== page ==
How Ultra-High-Performance Concrete (UHPC) has accelerated infrastructure development in Malaysia

A bridge in Penang, Malaysia; image by Gwoeii/Shutterstock

By Anisa Pinatih

Ultra-High-Performance concrete (UHPC), often used in the construction of major infrastructure, is produced by global key players in cement production. Malaysia has been manufacturing its own version using proprietary technology at a fraction of the cost. Since then, UHPC has successfully improved the transportation infrastructure across the country.

Read: Building Bridges with Ultra-High-Performance Concrete (UHPC)

Professor Yen Lei Voo researched UHPC for his doctoral dissertation and came up with his own formula. He used local ingredients to reduce the cost. He spent four years refining his work and found a way to bring this technology to the market. With this, he secured contracts with the Public Works Department (JKR) to build UHPC bridges in Malaysia. Now, the UHPC he created dominates the country’s market.

According to Prof Voo, as reported by The Edge Markets Malaysia, many bridges, especially in rural areas, are built with several columns lodged in the river floor. With the heavy rainfall during the flood season, logs that are carried by strong currents may demolish the columns and destroy the foundation.

By using steel to make bridges without columns, higher investment will be incurred as steel structures are more expensive, with more maintenance due to rust. Therefore, UHPC could be a sustainable solution. With this material, a long-span bridge in rural areas can be constructed at affordable prices.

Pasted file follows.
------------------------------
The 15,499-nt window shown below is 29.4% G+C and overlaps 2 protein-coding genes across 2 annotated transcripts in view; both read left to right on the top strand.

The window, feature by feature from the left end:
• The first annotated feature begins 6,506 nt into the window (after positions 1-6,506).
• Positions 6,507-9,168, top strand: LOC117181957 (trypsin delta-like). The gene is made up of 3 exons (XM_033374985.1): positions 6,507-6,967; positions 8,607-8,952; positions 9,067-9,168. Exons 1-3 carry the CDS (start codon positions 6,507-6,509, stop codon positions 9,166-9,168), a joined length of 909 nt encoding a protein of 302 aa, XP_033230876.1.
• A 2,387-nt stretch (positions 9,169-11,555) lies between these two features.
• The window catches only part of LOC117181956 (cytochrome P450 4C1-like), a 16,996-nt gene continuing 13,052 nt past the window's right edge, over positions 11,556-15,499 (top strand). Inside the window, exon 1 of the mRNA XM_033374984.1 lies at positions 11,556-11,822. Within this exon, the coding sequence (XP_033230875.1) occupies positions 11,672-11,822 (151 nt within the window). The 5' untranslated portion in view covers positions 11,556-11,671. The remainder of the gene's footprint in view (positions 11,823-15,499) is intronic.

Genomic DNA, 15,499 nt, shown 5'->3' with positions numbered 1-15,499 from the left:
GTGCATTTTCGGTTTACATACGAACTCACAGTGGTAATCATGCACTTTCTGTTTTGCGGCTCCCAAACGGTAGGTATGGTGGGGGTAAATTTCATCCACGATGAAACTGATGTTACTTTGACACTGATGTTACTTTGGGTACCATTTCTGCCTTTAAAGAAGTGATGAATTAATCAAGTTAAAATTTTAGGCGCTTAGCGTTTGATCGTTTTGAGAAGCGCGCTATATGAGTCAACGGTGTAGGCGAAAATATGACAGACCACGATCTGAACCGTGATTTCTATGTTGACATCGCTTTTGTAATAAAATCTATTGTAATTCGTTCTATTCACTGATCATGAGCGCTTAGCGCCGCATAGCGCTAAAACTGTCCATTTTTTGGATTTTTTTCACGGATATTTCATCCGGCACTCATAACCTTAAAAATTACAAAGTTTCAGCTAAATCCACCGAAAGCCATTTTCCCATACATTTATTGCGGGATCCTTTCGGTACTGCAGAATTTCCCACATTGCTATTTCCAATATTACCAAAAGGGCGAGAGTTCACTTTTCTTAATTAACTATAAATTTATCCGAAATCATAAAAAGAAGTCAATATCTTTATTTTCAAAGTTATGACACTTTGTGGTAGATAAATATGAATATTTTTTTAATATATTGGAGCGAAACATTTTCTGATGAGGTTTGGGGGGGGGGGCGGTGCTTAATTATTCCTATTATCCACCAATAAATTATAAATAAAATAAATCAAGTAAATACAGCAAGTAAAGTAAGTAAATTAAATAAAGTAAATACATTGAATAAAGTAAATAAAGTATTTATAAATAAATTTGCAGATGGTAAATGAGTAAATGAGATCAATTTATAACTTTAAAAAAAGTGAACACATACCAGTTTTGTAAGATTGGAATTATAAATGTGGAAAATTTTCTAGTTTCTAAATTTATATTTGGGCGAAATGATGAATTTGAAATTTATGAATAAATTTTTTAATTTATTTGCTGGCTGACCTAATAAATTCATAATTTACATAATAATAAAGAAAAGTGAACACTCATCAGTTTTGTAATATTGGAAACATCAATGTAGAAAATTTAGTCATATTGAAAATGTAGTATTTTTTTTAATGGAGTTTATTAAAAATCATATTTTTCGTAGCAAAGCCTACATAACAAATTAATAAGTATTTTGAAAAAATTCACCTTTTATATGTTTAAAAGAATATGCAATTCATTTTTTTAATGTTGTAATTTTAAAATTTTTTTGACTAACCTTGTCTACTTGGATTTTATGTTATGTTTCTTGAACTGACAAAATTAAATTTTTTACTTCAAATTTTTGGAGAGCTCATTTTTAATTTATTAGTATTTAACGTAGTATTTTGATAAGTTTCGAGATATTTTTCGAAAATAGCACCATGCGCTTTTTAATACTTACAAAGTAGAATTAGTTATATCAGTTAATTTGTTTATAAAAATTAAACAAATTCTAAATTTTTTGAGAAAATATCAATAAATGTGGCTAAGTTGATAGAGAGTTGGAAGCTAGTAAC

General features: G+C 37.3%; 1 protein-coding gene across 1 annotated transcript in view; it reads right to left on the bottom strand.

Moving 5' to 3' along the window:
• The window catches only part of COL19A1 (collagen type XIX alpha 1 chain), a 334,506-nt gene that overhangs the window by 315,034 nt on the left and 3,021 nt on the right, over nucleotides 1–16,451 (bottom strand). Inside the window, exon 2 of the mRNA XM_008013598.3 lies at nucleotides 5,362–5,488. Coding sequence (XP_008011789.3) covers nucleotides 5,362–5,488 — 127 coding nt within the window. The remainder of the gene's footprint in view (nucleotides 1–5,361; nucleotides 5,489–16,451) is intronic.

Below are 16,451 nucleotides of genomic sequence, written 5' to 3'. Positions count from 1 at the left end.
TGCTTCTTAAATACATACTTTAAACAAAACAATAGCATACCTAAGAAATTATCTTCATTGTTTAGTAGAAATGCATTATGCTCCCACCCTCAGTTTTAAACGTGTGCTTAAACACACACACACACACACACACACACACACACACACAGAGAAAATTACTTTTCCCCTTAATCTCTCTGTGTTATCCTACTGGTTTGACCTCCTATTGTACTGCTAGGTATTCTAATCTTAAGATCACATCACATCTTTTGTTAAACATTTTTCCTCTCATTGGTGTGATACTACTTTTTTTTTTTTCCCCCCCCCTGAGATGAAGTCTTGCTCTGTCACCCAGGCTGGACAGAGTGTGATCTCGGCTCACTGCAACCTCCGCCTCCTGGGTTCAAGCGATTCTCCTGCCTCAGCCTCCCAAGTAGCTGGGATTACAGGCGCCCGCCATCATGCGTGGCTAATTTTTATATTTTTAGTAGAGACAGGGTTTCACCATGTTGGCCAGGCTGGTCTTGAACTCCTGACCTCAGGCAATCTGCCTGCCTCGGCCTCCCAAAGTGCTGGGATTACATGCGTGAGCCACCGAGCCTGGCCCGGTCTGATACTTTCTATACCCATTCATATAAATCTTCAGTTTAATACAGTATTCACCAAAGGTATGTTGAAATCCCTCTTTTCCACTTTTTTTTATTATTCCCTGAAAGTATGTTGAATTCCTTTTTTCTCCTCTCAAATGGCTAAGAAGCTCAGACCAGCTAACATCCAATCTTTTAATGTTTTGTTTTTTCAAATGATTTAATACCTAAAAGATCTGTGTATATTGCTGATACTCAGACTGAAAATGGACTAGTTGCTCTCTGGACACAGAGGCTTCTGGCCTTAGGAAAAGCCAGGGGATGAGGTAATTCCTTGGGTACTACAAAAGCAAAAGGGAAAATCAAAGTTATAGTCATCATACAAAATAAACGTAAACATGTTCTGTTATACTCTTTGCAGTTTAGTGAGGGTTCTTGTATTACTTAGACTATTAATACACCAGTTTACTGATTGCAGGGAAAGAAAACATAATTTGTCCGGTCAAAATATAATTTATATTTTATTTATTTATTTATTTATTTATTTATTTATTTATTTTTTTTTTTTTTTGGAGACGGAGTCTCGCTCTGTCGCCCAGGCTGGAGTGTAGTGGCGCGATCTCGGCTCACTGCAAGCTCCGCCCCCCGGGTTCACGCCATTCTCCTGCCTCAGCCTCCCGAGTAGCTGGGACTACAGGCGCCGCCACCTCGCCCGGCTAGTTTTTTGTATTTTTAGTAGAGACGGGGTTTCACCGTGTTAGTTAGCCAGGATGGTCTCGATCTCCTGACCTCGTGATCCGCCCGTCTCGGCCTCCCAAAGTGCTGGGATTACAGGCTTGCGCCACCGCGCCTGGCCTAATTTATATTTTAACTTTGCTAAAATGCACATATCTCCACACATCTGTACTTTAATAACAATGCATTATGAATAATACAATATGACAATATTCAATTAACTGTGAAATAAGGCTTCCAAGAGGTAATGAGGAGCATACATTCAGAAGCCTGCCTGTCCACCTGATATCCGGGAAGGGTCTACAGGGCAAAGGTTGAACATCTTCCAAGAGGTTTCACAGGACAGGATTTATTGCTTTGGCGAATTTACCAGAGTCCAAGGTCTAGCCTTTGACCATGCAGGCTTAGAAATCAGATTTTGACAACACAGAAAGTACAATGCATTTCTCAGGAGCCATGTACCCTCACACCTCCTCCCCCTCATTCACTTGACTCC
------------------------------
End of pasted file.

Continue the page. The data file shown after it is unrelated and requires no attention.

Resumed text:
Besides, in building bridges, a large part of the cost is for temporary works like diverting the river; once the construction is completed, all the temporary structures must be removed. With UHPC, the cost of having to construct temporary post-tensioning and temporary falsework and supports can be reduced substantially.

Kampung Baharu-Kampung Teluk Bridge is the current record holder as the world’s longest multiple-span road bridge superstructure constructed using UHPC precast girders. The bridge superstructure consists of 20 UHPC precast U-beams.

Unlike conventional precast concrete girders, according to Voo et al. in the research report on UHPC performances, U-beams do not have vertical shear reinforcement. The only conventional reinforcement used is the anti-bursting reinforcement located at the anchorage zones, and the reinforcement for the transfer of the longitudinal shear at the connection of the flanges and the in-situ deck slab. The immediate cost saving is more than 10 per cent. Maintenance is also low because the structure has no bearings/joints.

Meanwhile, Batu 6 Bridge is the current longest single-span road bridge entirely constructed using UHPC. The bridge has a box girder cross section and it crosses Sungai Perak. Aside from the immediate cost saving, it has better functionality; minimal maintenance because there is no pier; and lower risk to destruction. For its innovative construction, Batu 6 Bridge obtained the Precast/Prestressed Concrete Institute (PCI) 2016 Design Award for being the best international transportation structure.

UHPC has the potential to transform the precast concrete industry. With standardised designs codes and procedures, UHPC will have the ability to be cost-competitive compared to conventional concrete and steel alternatives. By taking advantage of the key properties in UHPC, construction stakeholders can revolutionise the industry through the efficient use of materials, sustainable process and enhanced long-term performance.

Many developing countries are in desperate need of durable, low-maintenance bridge structures to link isolated communities to neighbouring networks and cities. Small towns and villages in remote areas may find difficulties in sourcing materials and affordable technologies. Malaysia has been exploring the benefits of UHPC to accelerate its infrastructure developments. While constraints and challenges are unavoidable, there is definitely an opportunity there.

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